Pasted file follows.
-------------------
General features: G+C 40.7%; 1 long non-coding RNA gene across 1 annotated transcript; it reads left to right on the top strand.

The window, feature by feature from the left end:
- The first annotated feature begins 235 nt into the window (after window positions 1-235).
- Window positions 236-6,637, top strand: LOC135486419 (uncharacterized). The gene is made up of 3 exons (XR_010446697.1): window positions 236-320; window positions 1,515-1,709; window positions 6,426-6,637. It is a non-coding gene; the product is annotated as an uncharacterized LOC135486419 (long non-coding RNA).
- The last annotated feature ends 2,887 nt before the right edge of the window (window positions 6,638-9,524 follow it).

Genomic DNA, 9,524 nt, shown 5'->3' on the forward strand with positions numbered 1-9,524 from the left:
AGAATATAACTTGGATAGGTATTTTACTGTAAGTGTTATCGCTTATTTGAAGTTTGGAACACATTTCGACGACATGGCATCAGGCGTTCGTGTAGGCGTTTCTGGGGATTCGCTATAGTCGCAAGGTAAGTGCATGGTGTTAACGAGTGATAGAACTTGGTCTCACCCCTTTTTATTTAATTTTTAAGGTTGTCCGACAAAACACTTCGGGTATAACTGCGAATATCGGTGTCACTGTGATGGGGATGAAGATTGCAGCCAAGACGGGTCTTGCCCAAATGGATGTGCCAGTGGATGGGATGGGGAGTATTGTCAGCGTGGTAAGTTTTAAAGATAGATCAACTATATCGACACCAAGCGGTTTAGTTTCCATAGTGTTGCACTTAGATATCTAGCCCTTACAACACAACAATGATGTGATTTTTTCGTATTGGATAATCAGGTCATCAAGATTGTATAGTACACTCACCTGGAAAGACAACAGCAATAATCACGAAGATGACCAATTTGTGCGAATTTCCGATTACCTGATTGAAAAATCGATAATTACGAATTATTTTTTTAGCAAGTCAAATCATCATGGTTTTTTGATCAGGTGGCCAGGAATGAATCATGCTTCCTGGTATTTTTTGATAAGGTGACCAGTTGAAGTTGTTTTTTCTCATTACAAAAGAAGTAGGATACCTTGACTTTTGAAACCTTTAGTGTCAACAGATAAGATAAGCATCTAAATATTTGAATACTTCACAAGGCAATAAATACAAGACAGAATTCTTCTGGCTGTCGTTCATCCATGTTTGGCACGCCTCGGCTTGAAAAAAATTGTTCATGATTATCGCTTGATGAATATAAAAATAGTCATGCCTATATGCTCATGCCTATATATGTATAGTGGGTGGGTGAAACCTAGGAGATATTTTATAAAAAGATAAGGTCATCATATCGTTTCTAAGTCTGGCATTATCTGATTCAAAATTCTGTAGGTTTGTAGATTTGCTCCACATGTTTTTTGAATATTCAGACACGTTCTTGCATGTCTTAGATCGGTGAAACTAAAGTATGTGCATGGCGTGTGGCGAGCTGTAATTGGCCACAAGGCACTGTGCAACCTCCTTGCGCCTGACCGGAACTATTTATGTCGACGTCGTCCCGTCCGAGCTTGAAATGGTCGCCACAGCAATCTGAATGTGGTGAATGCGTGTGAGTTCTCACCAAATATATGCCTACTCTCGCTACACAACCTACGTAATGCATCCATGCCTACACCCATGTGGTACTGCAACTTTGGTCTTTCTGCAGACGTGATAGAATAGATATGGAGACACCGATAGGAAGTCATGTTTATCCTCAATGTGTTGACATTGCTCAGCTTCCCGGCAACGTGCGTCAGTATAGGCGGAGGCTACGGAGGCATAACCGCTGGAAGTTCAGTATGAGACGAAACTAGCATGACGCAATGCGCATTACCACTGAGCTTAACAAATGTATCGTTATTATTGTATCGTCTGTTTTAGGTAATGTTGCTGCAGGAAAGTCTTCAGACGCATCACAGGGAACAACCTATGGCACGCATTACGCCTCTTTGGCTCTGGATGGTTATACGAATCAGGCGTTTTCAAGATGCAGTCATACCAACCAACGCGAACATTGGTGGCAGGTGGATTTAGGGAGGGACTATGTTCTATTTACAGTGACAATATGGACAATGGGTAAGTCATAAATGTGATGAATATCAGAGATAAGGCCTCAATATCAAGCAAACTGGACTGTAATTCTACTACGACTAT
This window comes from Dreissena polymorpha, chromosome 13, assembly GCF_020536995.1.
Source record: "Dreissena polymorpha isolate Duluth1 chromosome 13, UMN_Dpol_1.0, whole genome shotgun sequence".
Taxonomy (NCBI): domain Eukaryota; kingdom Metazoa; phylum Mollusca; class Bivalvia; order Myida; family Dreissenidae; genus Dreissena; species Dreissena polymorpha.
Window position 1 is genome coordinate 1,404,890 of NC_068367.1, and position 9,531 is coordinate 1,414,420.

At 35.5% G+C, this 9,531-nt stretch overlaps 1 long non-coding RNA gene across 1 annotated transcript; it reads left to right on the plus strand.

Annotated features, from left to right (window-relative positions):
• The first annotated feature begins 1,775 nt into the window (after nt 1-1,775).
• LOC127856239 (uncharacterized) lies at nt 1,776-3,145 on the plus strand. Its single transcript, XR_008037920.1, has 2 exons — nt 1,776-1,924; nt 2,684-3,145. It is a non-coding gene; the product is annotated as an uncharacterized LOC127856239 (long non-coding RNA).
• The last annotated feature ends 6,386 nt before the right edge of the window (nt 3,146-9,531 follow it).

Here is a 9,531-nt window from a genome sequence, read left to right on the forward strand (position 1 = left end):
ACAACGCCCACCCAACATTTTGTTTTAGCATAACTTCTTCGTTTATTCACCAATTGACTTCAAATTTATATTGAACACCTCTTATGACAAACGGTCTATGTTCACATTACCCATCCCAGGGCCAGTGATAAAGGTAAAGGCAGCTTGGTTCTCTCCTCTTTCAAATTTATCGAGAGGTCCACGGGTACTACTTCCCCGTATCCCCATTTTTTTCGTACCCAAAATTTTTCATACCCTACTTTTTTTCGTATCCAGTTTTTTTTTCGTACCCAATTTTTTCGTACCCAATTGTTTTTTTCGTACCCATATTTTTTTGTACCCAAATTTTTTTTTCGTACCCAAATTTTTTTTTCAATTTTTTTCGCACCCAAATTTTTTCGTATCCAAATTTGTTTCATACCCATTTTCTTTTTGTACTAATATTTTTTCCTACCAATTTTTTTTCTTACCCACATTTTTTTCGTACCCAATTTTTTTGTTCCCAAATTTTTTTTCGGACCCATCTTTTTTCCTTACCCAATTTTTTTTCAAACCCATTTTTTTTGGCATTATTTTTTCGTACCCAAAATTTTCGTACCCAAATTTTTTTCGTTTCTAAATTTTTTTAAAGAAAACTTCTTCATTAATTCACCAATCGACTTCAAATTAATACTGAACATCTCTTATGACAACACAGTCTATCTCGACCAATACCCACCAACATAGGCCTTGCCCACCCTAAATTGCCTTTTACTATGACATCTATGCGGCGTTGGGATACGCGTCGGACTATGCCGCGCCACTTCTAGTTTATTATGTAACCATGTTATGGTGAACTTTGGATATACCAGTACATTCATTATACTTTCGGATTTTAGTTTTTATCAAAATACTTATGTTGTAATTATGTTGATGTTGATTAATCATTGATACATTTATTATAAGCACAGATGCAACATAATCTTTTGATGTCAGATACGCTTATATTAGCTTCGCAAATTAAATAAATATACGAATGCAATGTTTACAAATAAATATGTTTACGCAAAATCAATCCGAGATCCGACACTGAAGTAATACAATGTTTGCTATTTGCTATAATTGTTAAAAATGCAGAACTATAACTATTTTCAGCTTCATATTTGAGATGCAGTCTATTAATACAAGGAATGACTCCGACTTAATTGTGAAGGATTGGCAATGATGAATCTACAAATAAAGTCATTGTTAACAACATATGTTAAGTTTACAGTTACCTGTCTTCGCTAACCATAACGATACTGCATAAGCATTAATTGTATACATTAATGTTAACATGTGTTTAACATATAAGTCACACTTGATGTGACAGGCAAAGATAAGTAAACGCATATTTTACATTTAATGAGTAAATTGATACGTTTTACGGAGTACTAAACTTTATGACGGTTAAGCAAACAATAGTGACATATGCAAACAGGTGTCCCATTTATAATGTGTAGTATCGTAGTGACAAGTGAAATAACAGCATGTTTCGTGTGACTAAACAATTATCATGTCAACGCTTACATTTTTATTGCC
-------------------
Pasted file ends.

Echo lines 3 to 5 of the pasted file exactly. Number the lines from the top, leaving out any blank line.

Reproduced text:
- The first annotated feature begins 235 nt into the window (after window positions 1-235).
- Window positions 236-6,637, top strand: LOC135486419 (uncharacterized). The gene is made up of 3 exons (XR_010446697.1): window positions 236-320; window positions 1,515-1,709; window positions 6,426-6,637. It is a non-coding gene; the product is annotated as an uncharacterized LOC135486419 (long non-coding RNA).
- The last annotated feature ends 2,887 nt before the right edge of the window (window positions 6,638-9,524 follow it).